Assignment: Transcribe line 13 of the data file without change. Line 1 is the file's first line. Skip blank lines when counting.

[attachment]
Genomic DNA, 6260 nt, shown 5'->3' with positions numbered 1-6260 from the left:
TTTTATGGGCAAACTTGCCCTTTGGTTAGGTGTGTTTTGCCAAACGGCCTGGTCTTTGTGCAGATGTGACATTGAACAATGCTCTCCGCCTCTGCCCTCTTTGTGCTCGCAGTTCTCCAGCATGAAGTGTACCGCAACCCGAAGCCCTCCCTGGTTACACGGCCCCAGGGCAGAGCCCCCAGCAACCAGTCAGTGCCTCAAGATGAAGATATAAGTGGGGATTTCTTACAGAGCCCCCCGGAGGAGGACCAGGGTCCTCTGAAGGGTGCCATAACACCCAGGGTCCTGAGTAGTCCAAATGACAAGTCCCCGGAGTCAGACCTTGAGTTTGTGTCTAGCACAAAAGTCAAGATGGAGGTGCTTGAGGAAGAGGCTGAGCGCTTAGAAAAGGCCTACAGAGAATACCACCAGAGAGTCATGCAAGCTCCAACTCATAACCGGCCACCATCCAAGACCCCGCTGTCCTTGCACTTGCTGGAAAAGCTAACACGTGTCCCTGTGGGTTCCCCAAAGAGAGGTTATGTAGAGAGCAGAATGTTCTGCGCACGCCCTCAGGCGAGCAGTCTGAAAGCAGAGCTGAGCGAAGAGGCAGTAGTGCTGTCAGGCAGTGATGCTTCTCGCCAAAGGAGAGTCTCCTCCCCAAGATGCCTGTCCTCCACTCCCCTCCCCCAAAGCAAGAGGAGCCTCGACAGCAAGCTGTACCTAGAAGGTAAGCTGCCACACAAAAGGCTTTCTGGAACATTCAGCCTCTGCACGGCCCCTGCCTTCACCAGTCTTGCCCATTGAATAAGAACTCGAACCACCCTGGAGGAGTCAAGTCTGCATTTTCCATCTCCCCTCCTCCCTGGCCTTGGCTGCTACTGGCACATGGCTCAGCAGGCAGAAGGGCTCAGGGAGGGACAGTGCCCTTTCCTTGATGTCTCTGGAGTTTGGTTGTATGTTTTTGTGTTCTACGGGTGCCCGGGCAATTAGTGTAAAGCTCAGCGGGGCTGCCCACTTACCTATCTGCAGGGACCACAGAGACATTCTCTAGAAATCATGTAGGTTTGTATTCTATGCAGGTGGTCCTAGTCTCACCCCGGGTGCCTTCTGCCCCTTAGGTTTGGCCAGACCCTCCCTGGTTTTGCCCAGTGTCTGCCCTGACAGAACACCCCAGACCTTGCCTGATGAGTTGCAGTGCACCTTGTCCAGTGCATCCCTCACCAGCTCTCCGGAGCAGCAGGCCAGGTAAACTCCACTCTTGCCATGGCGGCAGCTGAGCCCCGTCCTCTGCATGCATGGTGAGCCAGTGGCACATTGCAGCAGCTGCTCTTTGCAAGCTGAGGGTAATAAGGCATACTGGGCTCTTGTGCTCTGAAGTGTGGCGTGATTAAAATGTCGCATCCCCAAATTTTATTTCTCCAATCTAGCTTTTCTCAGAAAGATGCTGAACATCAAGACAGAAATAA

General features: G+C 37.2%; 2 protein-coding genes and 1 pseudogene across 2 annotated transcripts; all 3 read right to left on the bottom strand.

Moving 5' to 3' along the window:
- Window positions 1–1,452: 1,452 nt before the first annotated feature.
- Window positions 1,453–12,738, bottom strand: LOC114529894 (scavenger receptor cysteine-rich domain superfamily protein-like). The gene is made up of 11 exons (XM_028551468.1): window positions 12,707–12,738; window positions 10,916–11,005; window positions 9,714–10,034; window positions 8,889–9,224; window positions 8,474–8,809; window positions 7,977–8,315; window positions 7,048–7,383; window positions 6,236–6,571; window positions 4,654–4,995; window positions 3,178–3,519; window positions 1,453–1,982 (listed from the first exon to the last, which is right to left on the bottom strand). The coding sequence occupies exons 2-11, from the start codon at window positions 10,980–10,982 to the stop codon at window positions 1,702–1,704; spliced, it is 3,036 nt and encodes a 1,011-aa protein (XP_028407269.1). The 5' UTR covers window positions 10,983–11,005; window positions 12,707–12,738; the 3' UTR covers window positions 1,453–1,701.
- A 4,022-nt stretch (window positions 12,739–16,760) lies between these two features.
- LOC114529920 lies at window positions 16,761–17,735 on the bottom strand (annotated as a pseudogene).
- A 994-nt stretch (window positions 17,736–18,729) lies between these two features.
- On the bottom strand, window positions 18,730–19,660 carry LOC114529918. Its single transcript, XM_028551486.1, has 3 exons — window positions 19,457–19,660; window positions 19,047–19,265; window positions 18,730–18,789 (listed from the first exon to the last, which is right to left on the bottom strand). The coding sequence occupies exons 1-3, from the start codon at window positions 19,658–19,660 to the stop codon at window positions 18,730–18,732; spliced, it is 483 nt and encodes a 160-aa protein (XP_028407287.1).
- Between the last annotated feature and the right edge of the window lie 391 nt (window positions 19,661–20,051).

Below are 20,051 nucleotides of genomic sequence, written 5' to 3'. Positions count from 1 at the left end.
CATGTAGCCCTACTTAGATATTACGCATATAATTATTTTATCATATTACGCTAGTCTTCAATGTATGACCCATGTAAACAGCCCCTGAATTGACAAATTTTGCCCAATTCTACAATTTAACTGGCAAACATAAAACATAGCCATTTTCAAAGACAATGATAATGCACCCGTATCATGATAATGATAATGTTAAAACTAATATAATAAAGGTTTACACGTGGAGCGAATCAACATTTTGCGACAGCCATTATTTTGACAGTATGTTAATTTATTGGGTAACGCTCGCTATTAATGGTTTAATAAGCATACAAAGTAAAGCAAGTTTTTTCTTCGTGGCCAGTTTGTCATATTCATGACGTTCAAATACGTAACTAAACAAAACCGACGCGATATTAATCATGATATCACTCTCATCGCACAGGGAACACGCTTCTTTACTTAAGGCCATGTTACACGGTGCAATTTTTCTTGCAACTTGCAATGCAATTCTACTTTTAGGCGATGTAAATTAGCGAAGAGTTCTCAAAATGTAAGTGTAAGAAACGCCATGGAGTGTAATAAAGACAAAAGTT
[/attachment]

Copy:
CATGTAGCCCTACTTAGATATTACGCATATAATTATTTTATCATATTACGCTAGTCTTCAATGTATGACCCATGTAAACAGCCCCTGAATTGACAAATTTTGCCCAATTCTACAATTTAACTGGCAAACATAAAACATAGCCATTTTCAAAGACAATGATAATGCACCCGTATCATGATAATGATAATGTTAAAACTAATATAATAAAGGTTTACACGTGGAGCGAATCAACATTTTGCGACAGCCATTATTTTGACAGTATGTTAATTTATTGGGTAACGCTCGCTATTAATGGTTTAATAAGCATACAAAGTAAAGCAAGTTTTTTCTTCGTGGCCAGTTTGTCATATTCATGACGTTCAAATACGTAACTAAACAAAACCGACGCGATATTAATCATGATATCACTCTCATCGCACAGGGAACACGCTTCTTTACTTAAGGCCATGTTACACGGTGCAATTTTTCTTGCAACTTGCAATGCAATTCTACTTTTAGGCGATGTAAATTAGCGAAGAGTTCTCAAAATGTAAGTGTAAGAAACGCCATGGAGTGTAATAAAGACAAAAGTT